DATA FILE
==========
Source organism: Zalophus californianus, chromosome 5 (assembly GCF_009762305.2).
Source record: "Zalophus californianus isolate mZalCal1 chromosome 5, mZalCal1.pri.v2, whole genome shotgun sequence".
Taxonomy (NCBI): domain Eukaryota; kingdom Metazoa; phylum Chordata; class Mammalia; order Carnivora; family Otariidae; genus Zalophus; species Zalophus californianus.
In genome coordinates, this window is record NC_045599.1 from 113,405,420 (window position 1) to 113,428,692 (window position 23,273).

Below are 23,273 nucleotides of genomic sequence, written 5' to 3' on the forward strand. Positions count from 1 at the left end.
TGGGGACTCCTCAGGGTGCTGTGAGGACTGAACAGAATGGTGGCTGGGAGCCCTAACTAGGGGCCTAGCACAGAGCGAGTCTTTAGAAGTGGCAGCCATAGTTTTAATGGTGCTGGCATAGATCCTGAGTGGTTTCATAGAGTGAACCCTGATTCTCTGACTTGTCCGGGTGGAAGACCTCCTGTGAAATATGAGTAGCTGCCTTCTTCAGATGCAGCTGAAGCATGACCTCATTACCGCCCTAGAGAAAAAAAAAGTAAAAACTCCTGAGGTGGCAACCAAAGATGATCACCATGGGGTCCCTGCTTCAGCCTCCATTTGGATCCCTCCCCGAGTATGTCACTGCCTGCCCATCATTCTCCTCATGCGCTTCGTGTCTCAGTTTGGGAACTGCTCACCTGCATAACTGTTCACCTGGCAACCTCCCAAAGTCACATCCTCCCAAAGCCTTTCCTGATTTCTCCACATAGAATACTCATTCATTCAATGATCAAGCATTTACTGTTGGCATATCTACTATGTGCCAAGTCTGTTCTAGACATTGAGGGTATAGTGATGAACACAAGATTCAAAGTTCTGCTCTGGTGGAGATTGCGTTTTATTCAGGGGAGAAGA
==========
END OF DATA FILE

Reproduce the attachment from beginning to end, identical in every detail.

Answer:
Source organism: Zalophus californianus, chromosome 5 (assembly GCF_009762305.2).
Source record: "Zalophus californianus isolate mZalCal1 chromosome 5, mZalCal1.pri.v2, whole genome shotgun sequence".
Taxonomy (NCBI): domain Eukaryota; kingdom Metazoa; phylum Chordata; class Mammalia; order Carnivora; family Otariidae; genus Zalophus; species Zalophus californianus.
In genome coordinates, this window is record NC_045599.1 from 113,405,420 (window position 1) to 113,428,692 (window position 23,273).

Below are 23,273 nucleotides of genomic sequence, written 5' to 3' on the forward strand. Positions count from 1 at the left end.
TGGGGACTCCTCAGGGTGCTGTGAGGACTGAACAGAATGGTGGCTGGGAGCCCTAACTAGGGGCCTAGCACAGAGCGAGTCTTTAGAAGTGGCAGCCATAGTTTTAATGGTGCTGGCATAGATCCTGAGTGGTTTCATAGAGTGAACCCTGATTCTCTGACTTGTCCGGGTGGAAGACCTCCTGTGAAATATGAGTAGCTGCCTTCTTCAGATGCAGCTGAAGCATGACCTCATTACCGCCCTAGAGAAAAAAAAAGTAAAAACTCCTGAGGTGGCAACCAAAGATGATCACCATGGGGTCCCTGCTTCAGCCTCCATTTGGATCCCTCCCCGAGTATGTCACTGCCTGCCCATCATTCTCCTCATGCGCTTCGTGTCTCAGTTTGGGAACTGCTCACCTGCATAACTGTTCACCTGGCAACCTCCCAAAGTCACATCCTCCCAAAGCCTTTCCTGATTTCTCCACATAGAATACTCATTCATTCAATGATCAAGCATTTACTGTTGGCATATCTACTATGTGCCAAGTCTGTTCTAGACATTGAGGGTATAGTGATGAACACAAGATTCAAAGTTCTGCTCTGGTGGAGATTGCGTTTTATTCAGGGGAGAAGA